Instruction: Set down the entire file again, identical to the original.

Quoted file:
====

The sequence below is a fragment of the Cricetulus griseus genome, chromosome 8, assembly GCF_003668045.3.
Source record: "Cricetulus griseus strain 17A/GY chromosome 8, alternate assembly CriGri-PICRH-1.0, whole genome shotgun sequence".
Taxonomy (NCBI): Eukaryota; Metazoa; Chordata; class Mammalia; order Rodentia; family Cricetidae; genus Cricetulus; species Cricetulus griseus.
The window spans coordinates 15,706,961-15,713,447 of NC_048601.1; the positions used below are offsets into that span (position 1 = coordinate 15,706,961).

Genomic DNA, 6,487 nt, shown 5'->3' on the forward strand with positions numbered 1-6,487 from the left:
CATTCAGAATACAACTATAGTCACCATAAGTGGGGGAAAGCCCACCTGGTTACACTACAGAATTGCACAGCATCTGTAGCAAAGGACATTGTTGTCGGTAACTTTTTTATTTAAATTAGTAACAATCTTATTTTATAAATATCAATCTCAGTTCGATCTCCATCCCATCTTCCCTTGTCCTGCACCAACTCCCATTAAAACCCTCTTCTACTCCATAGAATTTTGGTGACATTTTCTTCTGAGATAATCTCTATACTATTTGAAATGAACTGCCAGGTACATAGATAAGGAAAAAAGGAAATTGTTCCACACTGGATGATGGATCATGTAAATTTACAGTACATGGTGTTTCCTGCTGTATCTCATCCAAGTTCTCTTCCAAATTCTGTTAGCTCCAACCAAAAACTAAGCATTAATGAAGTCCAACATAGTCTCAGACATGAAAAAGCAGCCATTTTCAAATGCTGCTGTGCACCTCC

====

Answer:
The sequence below is a fragment of the Cricetulus griseus genome, chromosome 8, assembly GCF_003668045.3.
Source record: "Cricetulus griseus strain 17A/GY chromosome 8, alternate assembly CriGri-PICRH-1.0, whole genome shotgun sequence".
Taxonomy (NCBI): Eukaryota; Metazoa; Chordata; class Mammalia; order Rodentia; family Cricetidae; genus Cricetulus; species Cricetulus griseus.
The window spans coordinates 15,706,961-15,713,447 of NC_048601.1; the positions used below are offsets into that span (position 1 = coordinate 15,706,961).

Genomic DNA, 6,487 nt, shown 5'->3' on the forward strand with positions numbered 1-6,487 from the left:
CATTCAGAATACAACTATAGTCACCATAAGTGGGGGAAAGCCCACCTGGTTACACTACAGAATTGCACAGCATCTGTAGCAAAGGACATTGTTGTCGGTAACTTTTTTATTTAAATTAGTAACAATCTTATTTTATAAATATCAATCTCAGTTCGATCTCCATCCCATCTTCCCTTGTCCTGCACCAACTCCCATTAAAACCCTCTTCTACTCCATAGAATTTTGGTGACATTTTCTTCTGAGATAATCTCTATACTATTTGAAATGAACTGCCAGGTACATAGATAAGGAAAAAAGGAAATTGTTCCACACTGGATGATGGATCATGTAAATTTACAGTACATGGTGTTTCCTGCTGTATCTCATCCAAGTTCTCTTCCAAATTCTGTTAGCTCCAACCAAAAACTAAGCATTAATGAAGTCCAACATAGTCTCAGACATGAAAAAGCAGCCATTTTCAAATGCTGCTGTGCACCTCC